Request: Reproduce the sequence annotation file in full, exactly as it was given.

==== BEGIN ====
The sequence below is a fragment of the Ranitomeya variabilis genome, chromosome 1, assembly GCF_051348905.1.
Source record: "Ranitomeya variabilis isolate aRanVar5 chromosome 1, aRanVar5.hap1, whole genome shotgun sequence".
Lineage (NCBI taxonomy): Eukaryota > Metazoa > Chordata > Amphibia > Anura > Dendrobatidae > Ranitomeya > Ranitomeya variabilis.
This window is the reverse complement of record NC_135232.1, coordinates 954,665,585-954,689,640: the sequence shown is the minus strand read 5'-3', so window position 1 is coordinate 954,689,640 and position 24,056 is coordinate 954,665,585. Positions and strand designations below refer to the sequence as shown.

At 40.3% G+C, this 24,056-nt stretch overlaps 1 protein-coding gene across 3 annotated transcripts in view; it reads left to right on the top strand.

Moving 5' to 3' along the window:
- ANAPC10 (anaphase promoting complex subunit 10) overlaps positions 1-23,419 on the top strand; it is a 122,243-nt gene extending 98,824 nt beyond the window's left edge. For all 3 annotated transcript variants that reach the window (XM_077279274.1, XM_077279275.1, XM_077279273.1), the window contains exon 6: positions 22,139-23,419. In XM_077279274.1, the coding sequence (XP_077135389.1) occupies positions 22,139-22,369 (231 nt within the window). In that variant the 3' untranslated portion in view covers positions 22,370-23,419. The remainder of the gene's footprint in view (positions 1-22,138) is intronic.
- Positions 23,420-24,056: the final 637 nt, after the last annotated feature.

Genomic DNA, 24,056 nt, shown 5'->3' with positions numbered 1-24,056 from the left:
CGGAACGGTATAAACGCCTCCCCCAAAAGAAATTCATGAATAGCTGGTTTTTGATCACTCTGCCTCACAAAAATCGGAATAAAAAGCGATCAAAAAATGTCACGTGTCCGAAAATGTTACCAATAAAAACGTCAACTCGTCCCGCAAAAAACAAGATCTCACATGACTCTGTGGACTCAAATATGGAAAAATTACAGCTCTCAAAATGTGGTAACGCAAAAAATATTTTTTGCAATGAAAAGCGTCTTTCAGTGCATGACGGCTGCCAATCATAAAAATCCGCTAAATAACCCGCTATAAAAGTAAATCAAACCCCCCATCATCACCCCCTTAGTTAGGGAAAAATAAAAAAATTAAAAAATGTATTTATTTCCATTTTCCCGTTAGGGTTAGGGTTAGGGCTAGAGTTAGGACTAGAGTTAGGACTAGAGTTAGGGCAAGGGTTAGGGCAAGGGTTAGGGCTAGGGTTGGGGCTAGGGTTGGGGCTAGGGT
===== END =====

The sequence below is a fragment of the Ranitomeya variabilis genome, chromosome 1, assembly GCF_051348905.1.
Source record: "Ranitomeya variabilis isolate aRanVar5 chromosome 1, aRanVar5.hap1, whole genome shotgun sequence".
Lineage (NCBI taxonomy): Eukaryota > Metazoa > Chordata > Amphibia > Anura > Dendrobatidae > Ranitomeya > Ranitomeya variabilis.
This window is the reverse complement of record NC_135232.1, coordinates 954,665,585-954,689,640: the sequence shown is the minus strand read 5'-3', so window position 1 is coordinate 954,689,640 and position 24,056 is coordinate 954,665,585. Positions and strand designations below refer to the sequence as shown.

At 40.3% G+C, this 24,056-nt stretch overlaps 1 protein-coding gene across 3 annotated transcripts in view; it reads left to right on the top strand.

Moving 5' to 3' along the window:
- ANAPC10 (anaphase promoting complex subunit 10) overlaps positions 1-23,419 on the top strand; it is a 122,243-nt gene extending 98,824 nt beyond the window's left edge. For all 3 annotated transcript variants that reach the window (XM_077279274.1, XM_077279275.1, XM_077279273.1), the window contains exon 6: positions 22,139-23,419. In XM_077279274.1, the coding sequence (XP_077135389.1) occupies positions 22,139-22,369 (231 nt within the window). In that variant the 3' untranslated portion in view covers positions 22,370-23,419. The remainder of the gene's footprint in view (positions 1-22,138) is intronic.
- Positions 23,420-24,056: the final 637 nt, after the last annotated feature.

Genomic DNA, 24,056 nt, shown 5'->3' with positions numbered 1-24,056 from the left:
CGGAACGGTATAAACGCCTCCCCCAAAAGAAATTCATGAATAGCTGGTTTTTGATCACTCTGCCTCACAAAAATCGGAATAAAAAGCGATCAAAAAATGTCACGTGTCCGAAAATGTTACCAATAAAAACGTCAACTCGTCCCGCAAAAAACAAGATCTCACATGACTCTGTGGACTCAAATATGGAAAAATTACAGCTCTCAAAATGTGGTAACGCAAAAAATATTTTTTGCAATGAAAAGCGTCTTTCAGTGCATGACGGCTGCCAATCATAAAAATCCGCTAAATAACCCGCTATAAAAGTAAATCAAACCCCCCATCATCACCCCCTTAGTTAGGGAAAAATAAAAAAATTAAAAAATGTATTTATTTCCATTTTCCCGTTAGGGTTAGGGTTAGGGCTAGAGTTAGGACTAGAGTTAGGACTAGAGTTAGGGCAAGGGTTAGGGCAAGGGTTAGGGCTAGGGTTGGGGCTAGGGTTGGGGCTAGGGT